In the wake of the Boston scandal and while raising an adolescent son, Gretchen realized that she could no longer remain silent. Our associate pastor, 18 years her senior, abused her from the time she was 14 until she was 17. After my sister’s report was found to be credible, the priest, Joseph Houston, was formally dismissed in accordance to the Dallas Charter. However, The Bishop of Scranton, Bishop Timlin(now Bishop Emeritus Timlin) allowed Houston to serve one more month to support him in presenting a facade that he was retiring and taking a previously scheduled sabbatical. In a similar tactic to avoid media attention, Timlin refused to release the names of the eight other priests dismissed from the diocese despite media pressure. The opportunity for more victims to come forward and begin the healing process was lost.
What I remember of Houston is linked with my sister. Houston took my sister under his wing and made her feel more mature than her peers.They both prepared my second grade class for our sacraments of penance and Eucharist. Ten years my senior, Gretchen had been a responsible middle child in a large family. Often if our parents were out, Gretchen would assume the duties of dinner and bedtime.
Houston and another priest often joined our dinners. Afterwards, the adults sat in the living room for drinks and conversation. I recall a set of Irish coffee cups muted greenish brown that Father Houston had given to my parents. For a long time the cups had been in the china cupboard in our dining room. I don’t remember at what point Houston stopped being a family friend but by the time I was ten or so he no longer visited.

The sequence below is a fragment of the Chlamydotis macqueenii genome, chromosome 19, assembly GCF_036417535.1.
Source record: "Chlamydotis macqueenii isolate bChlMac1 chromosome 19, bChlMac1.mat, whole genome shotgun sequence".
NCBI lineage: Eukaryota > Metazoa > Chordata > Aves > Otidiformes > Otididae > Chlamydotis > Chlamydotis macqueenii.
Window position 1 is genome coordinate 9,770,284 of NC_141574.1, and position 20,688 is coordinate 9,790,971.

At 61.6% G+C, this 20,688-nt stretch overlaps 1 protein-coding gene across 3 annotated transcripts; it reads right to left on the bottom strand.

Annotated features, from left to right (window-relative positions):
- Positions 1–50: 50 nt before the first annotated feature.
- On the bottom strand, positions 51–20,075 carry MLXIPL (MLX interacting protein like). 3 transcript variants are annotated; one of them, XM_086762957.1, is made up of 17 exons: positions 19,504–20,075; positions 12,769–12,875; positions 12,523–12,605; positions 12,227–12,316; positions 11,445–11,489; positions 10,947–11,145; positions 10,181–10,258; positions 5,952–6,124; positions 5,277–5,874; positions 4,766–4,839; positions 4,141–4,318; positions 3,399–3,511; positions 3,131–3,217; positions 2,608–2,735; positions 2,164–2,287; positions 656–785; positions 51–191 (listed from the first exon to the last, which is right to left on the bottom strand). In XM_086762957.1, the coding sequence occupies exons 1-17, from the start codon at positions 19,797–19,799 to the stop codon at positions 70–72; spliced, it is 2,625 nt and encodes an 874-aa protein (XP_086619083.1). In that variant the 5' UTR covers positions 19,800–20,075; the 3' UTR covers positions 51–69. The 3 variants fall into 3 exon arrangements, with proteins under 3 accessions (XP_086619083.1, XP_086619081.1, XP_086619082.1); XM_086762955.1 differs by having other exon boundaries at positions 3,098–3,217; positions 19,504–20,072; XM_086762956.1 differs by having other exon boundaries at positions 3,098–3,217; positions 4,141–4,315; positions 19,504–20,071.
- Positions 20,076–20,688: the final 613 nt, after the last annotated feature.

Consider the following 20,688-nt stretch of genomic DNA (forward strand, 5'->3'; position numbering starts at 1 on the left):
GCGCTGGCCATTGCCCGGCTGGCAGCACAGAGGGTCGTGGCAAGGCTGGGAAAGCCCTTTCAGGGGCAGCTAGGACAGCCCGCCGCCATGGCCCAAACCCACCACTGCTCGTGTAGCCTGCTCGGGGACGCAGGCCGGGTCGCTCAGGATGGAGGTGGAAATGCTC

In May of 2002, I was vaguely aware of the sex abuse cases being reported out of the Archdiocese of Boston. I recall thinking of that line “power corrupts; absolute power corrupts absolutely.” To be honest—my life was more focused on tending to the needs of my two small children. My philosophy was not to think about it.
Sitting upstairs on a hot May morning in 2002, I began to read Gretchen’s emails-one by one. They broke down my sister’s facade and likewise my denial. When I was 12, Gretchen had married a man who always felt like an wise older brother and they raised two smart well adjusted sons. She also was the first and only member of my large Irish Catholic family to earn a doctorate degree. We were and continue to be competitive and like many families we had things we didn’t talk about. We didn’t talk about the times when the adults drank too much and things turned ugly or when our other sister spent nine months in Tennessee: the child given away. This time the lines opened up, after all we were all adults.